Even the best laid plans of mice and men can go awry. If the Pakistan army wanted Imran Khan to score a runaway victory in the elections, it will be disappointed. If an inability to reach the halfway mark forces the former cricketer and international playboy to constitute a coalition, the already confused scene in Pakistan will become more muddled.
The reason is that Imran cannot have any truck with either his bete noire, Nawaz Sharif's Muslim League or with Bilawal Bhutto's People's Party. He will have to depend, therefore, on the Independents to form a government.
But for a person who has had no experience of governance, a khichdi or hodge-podge ministry will have a hard time finding answers to the country's myriad problems -- an economy in a shambles, shortage of electricity and even water and, the most contentious of all, terrorism, which has made it a virtual pariah in the eyes of the world.
Will Taliban Khan, as Imran's critics have called him because of his supposed soft corner for jihadis, be equal to the task? If he wanted among his putative supporters the party of the mastermind of the Mumbai massacre of November 26, 1908, Hafiz Mohammed Saeed, he must have been disappointed to learn that the latter's Allah-o-Akbar party has fared poorly in the polls.
This failure is in keeping with Pakistan's electoral tradition of keeping out the so-called Islam-pasand parties -- or the outfits known for their avowed love for religion -- at a safe distance from the legislatures. The Jamaat-e-Islami, for instance, the fountain head of religions extremism, secured a bare two per cent of the votes in 2013. The Pakistan army's hope, therefore, of "mainstreaming" the militants has been dashed.
In contrast, the electoral snub for Saeed can be seen as a sign that Pakistan's heart remains in the right place, even if that is not always evident to Indians because of its conversion into a haven for terrorists under the tutelage of the pathologically anti-Indian army and the Inter-Services Intelligence (ISI). Although Imran criticised Nawaz Sharif's linking of the 26/11 outrage in Mumbai to Pakistan, that did not boost Saeed's prospects.
For the Pakistan army, Imran's stumbling just before breasting the winning tape cannot but be disquieting. Although Rawalpindi, where the army headquarters are located, will be in overall control over the country's foreign policy (as also the domestic scene) as always, it still likes a civilian to be the formal head of the government to tell the world about the country's democratic credentials.
Imran may be able to play that role even at the head of a coalition. But he is likely to be somewhat hamstrung, especially in the face of criticism by Nawaz Sharif's Muslim League, which is now headed by the former (and currently jailed) prime minister's brother, Shahbaz, and also by the Pakistan People's Party.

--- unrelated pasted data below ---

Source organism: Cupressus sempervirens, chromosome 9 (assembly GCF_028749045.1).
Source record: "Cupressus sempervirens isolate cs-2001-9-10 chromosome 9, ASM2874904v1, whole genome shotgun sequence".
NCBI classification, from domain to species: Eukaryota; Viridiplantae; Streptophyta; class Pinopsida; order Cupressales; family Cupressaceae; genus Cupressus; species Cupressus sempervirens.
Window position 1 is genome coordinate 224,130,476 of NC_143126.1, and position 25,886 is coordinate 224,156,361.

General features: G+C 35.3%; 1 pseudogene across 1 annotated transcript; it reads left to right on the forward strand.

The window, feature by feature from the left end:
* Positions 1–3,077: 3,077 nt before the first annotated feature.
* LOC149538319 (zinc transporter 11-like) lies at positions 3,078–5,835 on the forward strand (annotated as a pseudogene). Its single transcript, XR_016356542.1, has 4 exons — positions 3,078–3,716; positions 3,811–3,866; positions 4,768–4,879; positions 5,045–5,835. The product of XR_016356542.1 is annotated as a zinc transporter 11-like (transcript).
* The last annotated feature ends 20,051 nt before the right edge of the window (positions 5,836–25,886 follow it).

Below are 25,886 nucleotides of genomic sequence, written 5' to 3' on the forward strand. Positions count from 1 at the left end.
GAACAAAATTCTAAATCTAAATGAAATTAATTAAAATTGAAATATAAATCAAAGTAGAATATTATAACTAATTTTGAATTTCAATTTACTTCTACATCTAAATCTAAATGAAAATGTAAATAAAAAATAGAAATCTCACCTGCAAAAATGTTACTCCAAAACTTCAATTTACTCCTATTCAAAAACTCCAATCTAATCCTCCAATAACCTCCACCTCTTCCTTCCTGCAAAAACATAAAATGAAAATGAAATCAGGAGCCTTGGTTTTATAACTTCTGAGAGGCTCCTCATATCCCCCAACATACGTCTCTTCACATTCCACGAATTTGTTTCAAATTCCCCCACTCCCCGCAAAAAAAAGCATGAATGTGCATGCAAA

The army's relief, therefore, of having succeeded with a little help from the judiciary to oust the supposedly pro-Indian Nawaz Sharif will only be partial. It will also be concerned about how reliable a puppet Imran will turn out to be. Will the swashbuckling hero of cricket and now of politics, who has been accused of being a drug addict by one of his former wives, scrupulously follow the script written for him by the army ?
It is known that once a person ascends to the throne, he tends to develop a mind of his own. In view of Imran's extrovert and flamboyant personality, it is difficult to believe that he will be the army's poodle all the time, especially when his interactions with the world leaders will tell him that Pakistan's reputation is not as pristine as he would like it to be and that India's case on terrorism is widely accepted.
Besides, the army will remember that Nawaz Sharif, too, was once its favourite till his business instincts told him that endless enmity with India will not benefit Pakistan even if such a state of affairs is indispensable for the army if it wants to retain its stranglehold on the country's politics and society.
India, therefore, will have to tread carefully with the new dispensation across its western border. Any summary rejection of Imran as a friend of the army and of terrorists will be inadvisable even if his initial observations on Kashmir, for instance, tend to portray him as a hawk. That may be more for domestic consumption in Pakistan than a long-term view.
The caution on India's part is all the more necessary because the political scene in the country is on the verge of change with several elections in the states and a general election due to take place within the next 12 months. Therefore, the Pakistan "desk" in the external affairs ministry will have to keep its options on hold.
(Amulya Ganguli is a writer on current affairs. He can be reached at email@example.com)